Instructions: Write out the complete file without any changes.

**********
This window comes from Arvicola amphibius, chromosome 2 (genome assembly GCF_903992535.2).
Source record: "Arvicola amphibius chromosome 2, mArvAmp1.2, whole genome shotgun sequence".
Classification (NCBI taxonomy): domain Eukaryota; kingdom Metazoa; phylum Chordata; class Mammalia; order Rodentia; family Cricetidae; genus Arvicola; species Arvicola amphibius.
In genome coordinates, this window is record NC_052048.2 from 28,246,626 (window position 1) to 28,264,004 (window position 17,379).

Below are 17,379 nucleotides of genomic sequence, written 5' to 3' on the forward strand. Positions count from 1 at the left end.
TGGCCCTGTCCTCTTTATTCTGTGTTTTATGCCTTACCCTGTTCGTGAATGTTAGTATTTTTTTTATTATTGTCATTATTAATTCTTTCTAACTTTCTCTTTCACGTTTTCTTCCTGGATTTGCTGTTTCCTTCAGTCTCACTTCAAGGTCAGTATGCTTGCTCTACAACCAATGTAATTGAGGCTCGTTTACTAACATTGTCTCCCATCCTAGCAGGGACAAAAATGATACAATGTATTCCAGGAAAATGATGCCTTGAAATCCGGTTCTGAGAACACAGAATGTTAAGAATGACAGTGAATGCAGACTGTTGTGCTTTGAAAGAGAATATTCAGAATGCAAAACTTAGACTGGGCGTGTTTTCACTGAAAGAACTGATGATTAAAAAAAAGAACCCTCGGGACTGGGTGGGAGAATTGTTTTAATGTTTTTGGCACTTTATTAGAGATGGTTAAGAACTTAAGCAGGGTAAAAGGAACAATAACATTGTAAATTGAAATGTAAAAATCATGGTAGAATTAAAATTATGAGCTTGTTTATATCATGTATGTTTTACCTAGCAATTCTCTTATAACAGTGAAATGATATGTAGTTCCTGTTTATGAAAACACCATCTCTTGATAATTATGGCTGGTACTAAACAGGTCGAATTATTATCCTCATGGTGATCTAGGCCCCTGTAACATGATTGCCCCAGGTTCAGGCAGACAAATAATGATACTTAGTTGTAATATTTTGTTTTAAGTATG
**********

This window comes from Arvicola amphibius, chromosome 2 (genome assembly GCF_903992535.2).
Source record: "Arvicola amphibius chromosome 2, mArvAmp1.2, whole genome shotgun sequence".
Classification (NCBI taxonomy): domain Eukaryota; kingdom Metazoa; phylum Chordata; class Mammalia; order Rodentia; family Cricetidae; genus Arvicola; species Arvicola amphibius.
In genome coordinates, this window is record NC_052048.2 from 28,246,626 (window position 1) to 28,264,004 (window position 17,379).

Below are 17,379 nucleotides of genomic sequence, written 5' to 3' on the forward strand. Positions count from 1 at the left end.
TGGCCCTGTCCTCTTTATTCTGTGTTTTATGCCTTACCCTGTTCGTGAATGTTAGTATTTTTTTTATTATTGTCATTATTAATTCTTTCTAACTTTCTCTTTCACGTTTTCTTCCTGGATTTGCTGTTTCCTTCAGTCTCACTTCAAGGTCAGTATGCTTGCTCTACAACCAATGTAATTGAGGCTCGTTTACTAACATTGTCTCCCATCCTAGCAGGGACAAAAATGATACAATGTATTCCAGGAAAATGATGCCTTGAAATCCGGTTCTGAGAACACAGAATGTTAAGAATGACAGTGAATGCAGACTGTTGTGCTTTGAAAGAGAATATTCAGAATGCAAAACTTAGACTGGGCGTGTTTTCACTGAAAGAACTGATGATTAAAAAAAAGAACCCTCGGGACTGGGTGGGAGAATTGTTTTAATGTTTTTGGCACTTTATTAGAGATGGTTAAGAACTTAAGCAGGGTAAAAGGAACAATAACATTGTAAATTGAAATGTAAAAATCATGGTAGAATTAAAATTATGAGCTTGTTTATATCATGTATGTTTTACCTAGCAATTCTCTTATAACAGTGAAATGATATGTAGTTCCTGTTTATGAAAACACCATCTCTTGATAATTATGGCTGGTACTAAACAGGTCGAATTATTATCCTCATGGTGATCTAGGCCCCTGTAACATGATTGCCCCAGGTTCAGGCAGACAAATAATGATACTTAGTTGTAATATTTTGTTTTAAGTATG